Human longevity and variation in DNA damage response and repair: study of the contribution of sub-processes using competitive gene-set analysis.

Authors:
Birgit Debrabant, Mette Soerensen, Friederike Flachsbart, Serena Dato, Jonas Mengel-From, Tinna Stevnsner, Vilhelm A Bohr, Torben A Kruse, Stefan Schreiber, Almut Nebel, Kaare Christensen, Qihua Tan, Lene Christiansen
Year of publication:
2014
Volume:
-
Issue:
-
Issn:
1018-4813
Journal title abbreviated:
EUR J HUM GENET
Journal title long:
European journal of human genetics
Impact factor:
3.636
Abstract:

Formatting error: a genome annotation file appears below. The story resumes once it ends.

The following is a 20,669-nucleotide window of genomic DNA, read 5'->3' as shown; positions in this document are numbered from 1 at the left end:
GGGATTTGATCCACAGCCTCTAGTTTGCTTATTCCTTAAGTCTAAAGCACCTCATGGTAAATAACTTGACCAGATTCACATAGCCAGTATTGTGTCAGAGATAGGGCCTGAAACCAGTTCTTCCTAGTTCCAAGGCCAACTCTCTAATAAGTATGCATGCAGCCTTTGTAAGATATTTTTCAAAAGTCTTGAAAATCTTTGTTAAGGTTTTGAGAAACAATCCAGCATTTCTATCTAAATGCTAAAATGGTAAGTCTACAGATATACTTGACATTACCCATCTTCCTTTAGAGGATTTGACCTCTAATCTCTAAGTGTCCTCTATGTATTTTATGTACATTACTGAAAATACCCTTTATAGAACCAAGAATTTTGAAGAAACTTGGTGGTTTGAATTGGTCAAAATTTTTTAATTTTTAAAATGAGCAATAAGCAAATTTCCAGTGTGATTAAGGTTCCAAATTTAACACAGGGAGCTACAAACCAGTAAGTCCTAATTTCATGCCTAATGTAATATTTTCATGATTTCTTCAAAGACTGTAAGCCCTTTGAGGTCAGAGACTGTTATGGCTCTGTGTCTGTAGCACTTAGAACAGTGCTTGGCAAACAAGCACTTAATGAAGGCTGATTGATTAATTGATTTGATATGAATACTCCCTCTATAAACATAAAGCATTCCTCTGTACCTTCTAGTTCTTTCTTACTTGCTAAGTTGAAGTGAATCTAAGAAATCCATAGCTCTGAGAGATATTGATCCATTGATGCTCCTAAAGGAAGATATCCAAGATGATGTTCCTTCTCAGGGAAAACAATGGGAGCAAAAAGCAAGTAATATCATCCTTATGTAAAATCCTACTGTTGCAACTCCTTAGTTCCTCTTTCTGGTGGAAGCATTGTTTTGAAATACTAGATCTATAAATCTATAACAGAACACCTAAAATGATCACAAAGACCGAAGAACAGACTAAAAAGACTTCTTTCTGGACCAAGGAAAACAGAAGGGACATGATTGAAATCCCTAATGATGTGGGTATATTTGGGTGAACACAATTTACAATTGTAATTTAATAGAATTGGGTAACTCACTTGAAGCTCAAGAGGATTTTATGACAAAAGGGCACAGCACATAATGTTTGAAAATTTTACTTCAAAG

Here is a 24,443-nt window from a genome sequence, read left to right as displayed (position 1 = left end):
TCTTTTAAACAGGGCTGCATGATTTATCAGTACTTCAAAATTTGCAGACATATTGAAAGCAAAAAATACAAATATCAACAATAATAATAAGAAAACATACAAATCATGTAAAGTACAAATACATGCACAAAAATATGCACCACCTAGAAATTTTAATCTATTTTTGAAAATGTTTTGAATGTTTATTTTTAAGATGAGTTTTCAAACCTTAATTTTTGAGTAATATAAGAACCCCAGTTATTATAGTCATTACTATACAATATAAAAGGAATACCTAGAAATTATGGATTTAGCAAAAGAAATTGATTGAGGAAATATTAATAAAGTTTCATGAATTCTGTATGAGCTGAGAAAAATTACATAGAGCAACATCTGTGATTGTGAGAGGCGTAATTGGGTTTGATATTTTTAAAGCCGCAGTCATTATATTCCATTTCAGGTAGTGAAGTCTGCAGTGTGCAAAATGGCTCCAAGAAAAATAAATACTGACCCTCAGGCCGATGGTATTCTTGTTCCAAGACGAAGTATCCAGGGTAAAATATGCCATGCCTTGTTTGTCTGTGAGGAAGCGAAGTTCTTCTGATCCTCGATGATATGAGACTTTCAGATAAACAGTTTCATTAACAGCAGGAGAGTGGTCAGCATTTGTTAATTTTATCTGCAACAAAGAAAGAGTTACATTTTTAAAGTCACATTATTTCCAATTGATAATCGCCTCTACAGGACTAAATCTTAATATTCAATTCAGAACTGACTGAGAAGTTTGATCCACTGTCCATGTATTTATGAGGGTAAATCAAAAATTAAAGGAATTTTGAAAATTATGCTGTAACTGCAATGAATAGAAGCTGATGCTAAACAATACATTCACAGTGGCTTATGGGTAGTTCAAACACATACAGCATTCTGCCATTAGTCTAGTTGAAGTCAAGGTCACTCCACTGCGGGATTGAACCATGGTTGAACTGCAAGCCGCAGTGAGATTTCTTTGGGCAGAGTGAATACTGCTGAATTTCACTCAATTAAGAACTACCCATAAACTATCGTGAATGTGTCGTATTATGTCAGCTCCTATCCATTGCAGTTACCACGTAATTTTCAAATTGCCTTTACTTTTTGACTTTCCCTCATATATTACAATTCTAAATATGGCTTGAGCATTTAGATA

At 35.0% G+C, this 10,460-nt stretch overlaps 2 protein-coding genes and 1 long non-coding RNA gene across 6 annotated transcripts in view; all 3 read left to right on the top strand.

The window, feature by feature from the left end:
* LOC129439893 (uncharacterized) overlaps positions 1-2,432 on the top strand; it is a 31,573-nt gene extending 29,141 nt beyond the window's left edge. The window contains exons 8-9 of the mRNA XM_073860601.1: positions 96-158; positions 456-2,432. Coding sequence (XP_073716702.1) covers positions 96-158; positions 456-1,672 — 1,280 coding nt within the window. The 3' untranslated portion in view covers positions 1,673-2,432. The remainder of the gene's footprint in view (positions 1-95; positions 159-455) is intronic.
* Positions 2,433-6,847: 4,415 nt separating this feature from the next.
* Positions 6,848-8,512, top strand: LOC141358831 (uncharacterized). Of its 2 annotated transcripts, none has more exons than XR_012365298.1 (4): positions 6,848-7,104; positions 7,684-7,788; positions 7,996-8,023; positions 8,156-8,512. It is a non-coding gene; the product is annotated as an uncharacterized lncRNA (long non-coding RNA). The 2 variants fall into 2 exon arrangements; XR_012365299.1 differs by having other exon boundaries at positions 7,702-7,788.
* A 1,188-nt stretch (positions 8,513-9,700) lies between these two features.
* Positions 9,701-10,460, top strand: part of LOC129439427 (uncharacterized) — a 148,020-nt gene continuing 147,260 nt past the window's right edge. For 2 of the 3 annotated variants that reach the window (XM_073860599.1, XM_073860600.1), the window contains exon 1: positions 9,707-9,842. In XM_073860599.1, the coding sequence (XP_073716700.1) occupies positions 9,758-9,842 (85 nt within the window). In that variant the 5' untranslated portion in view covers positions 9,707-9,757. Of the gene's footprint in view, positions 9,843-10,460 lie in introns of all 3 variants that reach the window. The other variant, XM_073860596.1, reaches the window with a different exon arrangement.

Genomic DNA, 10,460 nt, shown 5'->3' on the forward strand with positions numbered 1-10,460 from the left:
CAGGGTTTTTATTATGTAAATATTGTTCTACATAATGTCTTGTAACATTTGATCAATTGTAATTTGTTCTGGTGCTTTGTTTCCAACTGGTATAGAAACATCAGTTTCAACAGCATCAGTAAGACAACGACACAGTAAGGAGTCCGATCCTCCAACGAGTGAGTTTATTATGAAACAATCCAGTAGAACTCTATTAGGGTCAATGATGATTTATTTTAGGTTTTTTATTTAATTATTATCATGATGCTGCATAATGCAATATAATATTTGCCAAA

DNA-damage response and repair are crucial to maintain genetic stability, and are consequently considered central to aging and longevity. Here, we investigate whether this pathway overall associates to longevity, and whether specific sub-processes are more strongly associated with longevity than others. Data were applied on 592 SNPs from 77 genes involved in nine sub-processes: DNA-damage response, base excision repair (BER), nucleotide excision repair, mismatch repair, non-homologous end-joining, homologous recombinational repair (HRR), RecQ helicase activities (RECQ), telomere functioning and mitochondrial DNA processes. The study population was 1089 long-lived and 736 middle-aged Danes. A self-contained set-based test of all SNPs displayed association with longevity (P-value=9.9 x 10(-5)), supporting that the overall pathway could affect longevity. Investigation of the nine sub-processes using the competitive gene-set analysis by Wang et al indicated that BER, HRR and RECQ associated stronger with longevity than the respective remaining genes of the pathway (P-values=0.004-0.048). For HRR and RECQ, only one gene contributed to the significance, whereas for BER several genes contributed. These associations did, however, generally not pass correction for multiple testing. Still, these findings indicate that, of the entire pathway, variation in BER might influence longevity the most. These modest sized P-values were not replicated in a German sample. This might, though, be due to differences in genotyping procedures and investigated SNPs, potentially inducing differences in the coverage of gene regions. Specifically, five genes were not covered at all in the German data. Therefore, investigations in additional study populations are needed before final conclusion can be drawn.European Journal of Human Genetics advance online publication, 12 February 2014; doi:10.1038/ejhg.2013.299.